A provincial court judge shed more light Monday morning on the allegations against former Halifax university professor Wayne Hankey.
Hankey, 77, faces three criminal trials involving three male complainants for offences including sexual assault, indecent assault and gross indecency. Hankey has pleaded not guilty to all the charges.
The allegations span the years between 1977 and 1988, and include incidents alleged to have occurred on the campus of the University of King's College, where Hankey taught for decades.
Judge Elizabeth Buckle delivered her decision last week to separate the trials of the second and third complainants, which were originally scheduled to be heard together. Due to technical difficulties and time constraints, she was not able to give her reasons last week, so she read her decision in court Monday.
Hankey's lawyer, Stan MacDonald, had argued the two cases should be heard separately because the facts were too dissimilar and he would use completely different defences in each. While consent will form the basis of the defence in one, the other will be defended on the basis of denial.
Incidents in shower, apartment
One of the cases involves a complainant who had known Hankey since he was a boy.
In the summer of 1977, before the complainant began his first year at King's, Hankey, then 32, invited the 18-year-old to go swimming at the campus pool.
"They would regularly shower together after swimming and would engage in horseplay, which did not involve physical contact," Buckle said.
"While they were in the shower, Mr. Hankey would turn the lights off and on, and on one occasion, touched [the complainant's] genitals with his hand."
Buckle said the complainant describes the contact as "out of the blue," as there had been no sexual conversation or touching before that.
Buckle said the complainant alleges he and Hankey swam together on occasion after that and "engaged in sexual activity" in the shower.
Once the complainant became a student, Hankey allowed him to study in his apartment on campus. The sexual activity continued once or twice a week throughout that academic year. Hankey moved away to study at Oxford in fall 1978, but when he returned in 1979, there was more such activity on several occasions, Buckle said.
The trial for the allegation involving that complainant is scheduled to take place June 6-10, 2022.
Incident in Hankey's office
The other case involved a single incident alleged to have occurred in September 1982.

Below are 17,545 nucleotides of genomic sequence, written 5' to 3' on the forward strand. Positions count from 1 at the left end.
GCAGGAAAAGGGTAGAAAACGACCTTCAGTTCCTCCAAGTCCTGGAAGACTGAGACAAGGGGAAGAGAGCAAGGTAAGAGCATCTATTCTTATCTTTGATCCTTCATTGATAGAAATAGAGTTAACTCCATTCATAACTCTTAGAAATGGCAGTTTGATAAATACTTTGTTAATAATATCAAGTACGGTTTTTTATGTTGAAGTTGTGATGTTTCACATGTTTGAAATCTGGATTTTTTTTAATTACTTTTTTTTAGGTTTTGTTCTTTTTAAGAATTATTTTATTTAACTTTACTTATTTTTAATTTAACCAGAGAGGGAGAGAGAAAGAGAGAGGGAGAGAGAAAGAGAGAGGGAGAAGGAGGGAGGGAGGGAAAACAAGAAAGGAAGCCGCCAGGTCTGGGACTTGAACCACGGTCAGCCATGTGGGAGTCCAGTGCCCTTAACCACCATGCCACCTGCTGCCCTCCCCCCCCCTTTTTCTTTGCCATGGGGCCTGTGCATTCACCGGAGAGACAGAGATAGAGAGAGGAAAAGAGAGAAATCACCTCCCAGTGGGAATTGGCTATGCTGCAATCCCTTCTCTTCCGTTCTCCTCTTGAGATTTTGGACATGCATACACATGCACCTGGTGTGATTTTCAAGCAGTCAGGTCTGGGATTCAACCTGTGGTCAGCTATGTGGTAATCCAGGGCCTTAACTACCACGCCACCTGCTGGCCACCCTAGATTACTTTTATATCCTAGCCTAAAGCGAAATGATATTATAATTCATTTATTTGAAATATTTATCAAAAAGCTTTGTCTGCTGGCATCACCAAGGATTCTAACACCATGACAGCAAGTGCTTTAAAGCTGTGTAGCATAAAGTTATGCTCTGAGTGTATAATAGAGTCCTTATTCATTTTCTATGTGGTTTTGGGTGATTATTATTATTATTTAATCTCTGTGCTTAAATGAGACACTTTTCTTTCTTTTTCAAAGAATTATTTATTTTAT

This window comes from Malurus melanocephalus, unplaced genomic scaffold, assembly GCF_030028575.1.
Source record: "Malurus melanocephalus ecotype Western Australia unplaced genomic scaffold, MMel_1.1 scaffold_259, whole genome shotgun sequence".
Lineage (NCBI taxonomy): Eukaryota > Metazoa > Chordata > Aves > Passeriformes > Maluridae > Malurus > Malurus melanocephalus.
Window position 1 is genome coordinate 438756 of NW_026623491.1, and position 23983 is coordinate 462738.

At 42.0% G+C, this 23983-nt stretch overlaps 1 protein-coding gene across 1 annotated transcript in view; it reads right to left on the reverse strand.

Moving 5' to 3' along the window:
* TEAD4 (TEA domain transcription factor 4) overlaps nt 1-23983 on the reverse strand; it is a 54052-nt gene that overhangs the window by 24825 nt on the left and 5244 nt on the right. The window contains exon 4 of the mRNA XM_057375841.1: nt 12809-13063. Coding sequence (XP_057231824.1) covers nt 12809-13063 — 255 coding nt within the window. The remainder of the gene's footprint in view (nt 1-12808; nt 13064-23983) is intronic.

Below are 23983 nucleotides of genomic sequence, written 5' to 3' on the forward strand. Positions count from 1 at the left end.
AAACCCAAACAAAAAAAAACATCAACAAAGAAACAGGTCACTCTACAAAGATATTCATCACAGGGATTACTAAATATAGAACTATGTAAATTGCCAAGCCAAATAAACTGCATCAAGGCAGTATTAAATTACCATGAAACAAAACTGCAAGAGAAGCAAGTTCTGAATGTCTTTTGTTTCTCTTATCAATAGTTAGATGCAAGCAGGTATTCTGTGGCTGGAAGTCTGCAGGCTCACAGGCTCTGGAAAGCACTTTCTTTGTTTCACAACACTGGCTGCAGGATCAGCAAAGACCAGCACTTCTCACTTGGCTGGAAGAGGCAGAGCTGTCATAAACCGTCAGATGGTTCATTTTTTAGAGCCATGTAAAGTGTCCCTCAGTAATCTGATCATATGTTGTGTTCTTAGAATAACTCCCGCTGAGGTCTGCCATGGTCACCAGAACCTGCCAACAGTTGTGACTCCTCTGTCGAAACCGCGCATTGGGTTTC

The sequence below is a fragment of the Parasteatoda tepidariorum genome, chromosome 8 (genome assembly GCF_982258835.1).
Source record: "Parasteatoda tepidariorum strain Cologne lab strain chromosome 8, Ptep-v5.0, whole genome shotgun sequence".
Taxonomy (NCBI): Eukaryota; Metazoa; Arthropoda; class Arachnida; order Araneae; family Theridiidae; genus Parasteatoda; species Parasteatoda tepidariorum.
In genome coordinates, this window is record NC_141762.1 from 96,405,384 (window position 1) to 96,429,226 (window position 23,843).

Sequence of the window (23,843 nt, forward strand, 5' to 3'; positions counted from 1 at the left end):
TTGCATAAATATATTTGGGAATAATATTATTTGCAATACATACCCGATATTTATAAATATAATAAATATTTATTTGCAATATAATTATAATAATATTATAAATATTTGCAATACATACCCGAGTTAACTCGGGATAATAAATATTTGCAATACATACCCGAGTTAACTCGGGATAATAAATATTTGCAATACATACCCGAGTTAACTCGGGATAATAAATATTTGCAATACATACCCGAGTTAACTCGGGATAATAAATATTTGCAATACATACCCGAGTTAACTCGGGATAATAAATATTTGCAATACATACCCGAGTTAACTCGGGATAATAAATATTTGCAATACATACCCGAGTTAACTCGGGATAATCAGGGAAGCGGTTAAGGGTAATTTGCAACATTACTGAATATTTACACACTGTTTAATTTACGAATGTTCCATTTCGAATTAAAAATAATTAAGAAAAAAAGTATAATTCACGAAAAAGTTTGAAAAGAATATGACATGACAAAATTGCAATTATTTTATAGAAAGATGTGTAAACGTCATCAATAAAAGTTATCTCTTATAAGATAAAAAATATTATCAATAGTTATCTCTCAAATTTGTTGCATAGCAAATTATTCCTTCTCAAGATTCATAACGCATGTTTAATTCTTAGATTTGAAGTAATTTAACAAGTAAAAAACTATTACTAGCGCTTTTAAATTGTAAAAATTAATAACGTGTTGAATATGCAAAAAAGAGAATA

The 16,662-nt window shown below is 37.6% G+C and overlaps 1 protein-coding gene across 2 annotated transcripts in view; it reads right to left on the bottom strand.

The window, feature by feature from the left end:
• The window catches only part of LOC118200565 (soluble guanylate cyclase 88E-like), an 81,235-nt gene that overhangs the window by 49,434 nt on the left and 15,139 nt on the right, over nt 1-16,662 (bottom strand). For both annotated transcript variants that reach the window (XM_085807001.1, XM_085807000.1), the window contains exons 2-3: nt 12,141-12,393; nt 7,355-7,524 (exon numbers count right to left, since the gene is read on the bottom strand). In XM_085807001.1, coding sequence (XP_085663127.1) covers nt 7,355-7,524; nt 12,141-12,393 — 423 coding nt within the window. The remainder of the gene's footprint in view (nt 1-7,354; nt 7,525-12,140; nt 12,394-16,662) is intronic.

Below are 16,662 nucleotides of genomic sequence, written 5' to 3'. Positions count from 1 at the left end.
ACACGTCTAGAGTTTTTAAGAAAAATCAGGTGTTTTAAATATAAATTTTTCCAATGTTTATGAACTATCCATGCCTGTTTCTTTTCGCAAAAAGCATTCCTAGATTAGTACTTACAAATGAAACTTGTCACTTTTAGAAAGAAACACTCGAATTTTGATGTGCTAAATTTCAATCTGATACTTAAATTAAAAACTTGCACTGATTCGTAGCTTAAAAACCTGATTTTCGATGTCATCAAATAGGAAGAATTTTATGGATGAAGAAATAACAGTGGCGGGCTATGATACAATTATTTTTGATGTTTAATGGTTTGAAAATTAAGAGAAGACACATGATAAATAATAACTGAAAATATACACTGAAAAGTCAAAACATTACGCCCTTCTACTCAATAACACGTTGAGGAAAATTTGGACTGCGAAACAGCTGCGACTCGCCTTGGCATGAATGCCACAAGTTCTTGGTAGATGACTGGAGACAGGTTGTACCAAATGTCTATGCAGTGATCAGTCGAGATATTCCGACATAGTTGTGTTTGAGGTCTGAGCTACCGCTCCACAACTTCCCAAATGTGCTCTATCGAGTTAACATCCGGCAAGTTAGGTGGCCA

The complainant, who was 18 at the time, says he went to Hankey's office on campus for a tutoring session, and during the session, Hankey edged his seat closer and then placed his hand on the complainant's leg and up his shorts, according to Buckle's decision.
"[The complainant] thought Mr. Hankey was going to touch his genitals but he did not actually touch them. [The complainant] jumped up and left and subsequently left the university."
The trial date for that allegation will be set this Friday.
Reasons for decision
Buckle said the Crown's reasons why the cases should be heard together — that there were similar circumstances, including the age, gender and status of the complainants; the age difference between the complainants and Hankey; Hankey's status; the physical contact; and the absence of conversation before the alleged contact — were "too generic."
"There is no distinctive pattern or distinctive similarity of circumstances that would allow me to define an improbability of coincidence," said the judge.
Buckle added that in deciding to separate the trials, she was "particularly influenced by the objectively justified desire of the accused" to testify at one trial but not the other. MacDonald has previously told the court Hankey may not testify at the trial involving the alleged incident in Hankey's office.
"The right of the accused to control his defence is an important one," Buckle said.
Incident in dorm room
The court also heard details for the first time Monday about the allegation that led to the first charge against Hankey, which was announced Feb. 1.
Buckle told the court the complainant, who was 23 at the time, alleges he was lying on his bed in his King's residence in March 1988, recovering from surgery, when Hankey, then 44, entered his room, straddled him on the bed and grabbed his buttocks and genitals.
"[The complainant] responded in obvious pain and Mr. Hankey left," Buckle said.
The trial for that complaint is scheduled to take place on March 3, 2022.
The Crown had planned to ask the court for permission to introduce facts from all three cases at each trial. After Buckle read her decision Monday, in which she said such an application would be unlikely to succeed, the Crown said it will no longer seek to do so.
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